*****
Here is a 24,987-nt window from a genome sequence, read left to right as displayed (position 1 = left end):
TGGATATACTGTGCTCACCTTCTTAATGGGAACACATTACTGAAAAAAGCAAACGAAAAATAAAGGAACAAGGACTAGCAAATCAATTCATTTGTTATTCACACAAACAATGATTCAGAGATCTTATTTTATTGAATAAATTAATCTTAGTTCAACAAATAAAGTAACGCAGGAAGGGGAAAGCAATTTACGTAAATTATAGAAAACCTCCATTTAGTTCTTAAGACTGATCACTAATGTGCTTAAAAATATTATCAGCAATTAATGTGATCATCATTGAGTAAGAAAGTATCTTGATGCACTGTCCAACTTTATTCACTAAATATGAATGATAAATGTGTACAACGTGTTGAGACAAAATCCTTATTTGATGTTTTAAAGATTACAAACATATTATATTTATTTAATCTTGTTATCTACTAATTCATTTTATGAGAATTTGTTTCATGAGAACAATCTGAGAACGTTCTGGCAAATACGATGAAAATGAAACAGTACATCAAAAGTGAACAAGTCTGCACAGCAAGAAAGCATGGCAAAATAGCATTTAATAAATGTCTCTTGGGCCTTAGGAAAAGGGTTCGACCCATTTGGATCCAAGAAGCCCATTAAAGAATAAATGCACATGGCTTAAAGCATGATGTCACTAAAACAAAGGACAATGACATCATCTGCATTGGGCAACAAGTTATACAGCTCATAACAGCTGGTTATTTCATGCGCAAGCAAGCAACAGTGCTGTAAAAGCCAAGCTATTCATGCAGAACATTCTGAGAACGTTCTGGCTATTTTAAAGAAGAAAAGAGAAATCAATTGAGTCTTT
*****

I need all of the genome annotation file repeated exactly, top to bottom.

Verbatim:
Here is a 24,987-nt window from a genome sequence, read left to right as displayed (position 1 = left end):
TGGATATACTGTGCTCACCTTCTTAATGGGAACACATTACTGAAAAAAGCAAACGAAAAATAAAGGAACAAGGACTAGCAAATCAATTCATTTGTTATTCACACAAACAATGATTCAGAGATCTTATTTTATTGAATAAATTAATCTTAGTTCAACAAATAAAGTAACGCAGGAAGGGGAAAGCAATTTACGTAAATTATAGAAAACCTCCATTTAGTTCTTAAGACTGATCACTAATGTGCTTAAAAATATTATCAGCAATTAATGTGATCATCATTGAGTAAGAAAGTATCTTGATGCACTGTCCAACTTTATTCACTAAATATGAATGATAAATGTGTACAACGTGTTGAGACAAAATCCTTATTTGATGTTTTAAAGATTACAAACATATTATATTTATTTAATCTTGTTATCTACTAATTCATTTTATGAGAATTTGTTTCATGAGAACAATCTGAGAACGTTCTGGCAAATACGATGAAAATGAAACAGTACATCAAAAGTGAACAAGTCTGCACAGCAAGAAAGCATGGCAAAATAGCATTTAATAAATGTCTCTTGGGCCTTAGGAAAAGGGTTCGACCCATTTGGATCCAAGAAGCCCATTAAAGAATAAATGCACATGGCTTAAAGCATGATGTCACTAAAACAAAGGACAATGACATCATCTGCATTGGGCAACAAGTTATACAGCTCATAACAGCTGGTTATTTCATGCGCAAGCAAGCAACAGTGCTGTAAAAGCCAAGCTATTCATGCAGAACATTCTGAGAACGTTCTGGCTATTTTAAAGAAGAAAAGAGAAATCAATTGAGTCTTT